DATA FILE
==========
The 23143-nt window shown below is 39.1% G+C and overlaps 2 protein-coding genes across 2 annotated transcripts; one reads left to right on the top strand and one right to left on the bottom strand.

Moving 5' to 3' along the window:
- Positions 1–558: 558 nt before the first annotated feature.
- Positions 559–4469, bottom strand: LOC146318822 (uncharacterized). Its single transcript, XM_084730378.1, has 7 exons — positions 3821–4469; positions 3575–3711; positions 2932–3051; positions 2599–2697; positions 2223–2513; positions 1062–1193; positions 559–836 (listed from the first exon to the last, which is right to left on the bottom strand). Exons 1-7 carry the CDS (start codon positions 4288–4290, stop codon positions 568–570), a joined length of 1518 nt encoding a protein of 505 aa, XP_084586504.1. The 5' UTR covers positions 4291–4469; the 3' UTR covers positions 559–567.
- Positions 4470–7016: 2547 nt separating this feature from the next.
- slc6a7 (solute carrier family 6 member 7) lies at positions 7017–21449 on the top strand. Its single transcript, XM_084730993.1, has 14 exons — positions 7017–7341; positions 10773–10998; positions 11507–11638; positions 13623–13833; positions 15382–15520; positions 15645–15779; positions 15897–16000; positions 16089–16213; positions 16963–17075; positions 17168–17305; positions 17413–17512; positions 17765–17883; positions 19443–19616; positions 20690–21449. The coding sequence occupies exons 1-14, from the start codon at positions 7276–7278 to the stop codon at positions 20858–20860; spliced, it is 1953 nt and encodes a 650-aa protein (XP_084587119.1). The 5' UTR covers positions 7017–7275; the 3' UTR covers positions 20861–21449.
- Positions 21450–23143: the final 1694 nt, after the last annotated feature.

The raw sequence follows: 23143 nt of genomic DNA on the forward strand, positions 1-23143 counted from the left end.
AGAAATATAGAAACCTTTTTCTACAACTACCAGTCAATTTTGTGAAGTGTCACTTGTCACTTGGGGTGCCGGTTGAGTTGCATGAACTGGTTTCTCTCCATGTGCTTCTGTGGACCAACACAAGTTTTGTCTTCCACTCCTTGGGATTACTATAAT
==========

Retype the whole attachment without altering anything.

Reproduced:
The 23143-nt window shown below is 39.1% G+C and overlaps 2 protein-coding genes across 2 annotated transcripts; one reads left to right on the top strand and one right to left on the bottom strand.

Moving 5' to 3' along the window:
- Positions 1–558: 558 nt before the first annotated feature.
- Positions 559–4469, bottom strand: LOC146318822 (uncharacterized). Its single transcript, XM_084730378.1, has 7 exons — positions 3821–4469; positions 3575–3711; positions 2932–3051; positions 2599–2697; positions 2223–2513; positions 1062–1193; positions 559–836 (listed from the first exon to the last, which is right to left on the bottom strand). Exons 1-7 carry the CDS (start codon positions 4288–4290, stop codon positions 568–570), a joined length of 1518 nt encoding a protein of 505 aa, XP_084586504.1. The 5' UTR covers positions 4291–4469; the 3' UTR covers positions 559–567.
- Positions 4470–7016: 2547 nt separating this feature from the next.
- slc6a7 (solute carrier family 6 member 7) lies at positions 7017–21449 on the top strand. Its single transcript, XM_084730993.1, has 14 exons — positions 7017–7341; positions 10773–10998; positions 11507–11638; positions 13623–13833; positions 15382–15520; positions 15645–15779; positions 15897–16000; positions 16089–16213; positions 16963–17075; positions 17168–17305; positions 17413–17512; positions 17765–17883; positions 19443–19616; positions 20690–21449. The coding sequence occupies exons 1-14, from the start codon at positions 7276–7278 to the stop codon at positions 20858–20860; spliced, it is 1953 nt and encodes a 650-aa protein (XP_084587119.1). The 5' UTR covers positions 7017–7275; the 3' UTR covers positions 20861–21449.
- Positions 21450–23143: the final 1694 nt, after the last annotated feature.

The raw sequence follows: 23143 nt of genomic DNA on the forward strand, positions 1-23143 counted from the left end.
AGAAATATAGAAACCTTTTTCTACAACTACCAGTCAATTTTGTGAAGTGTCACTTGTCACTTGGGGTGCCGGTTGAGTTGCATGAACTGGTTTCTCTCCATGTGCTTCTGTGGACCAACACAAGTTTTGTCTTCCACTCCTTGGGATTACTATAAT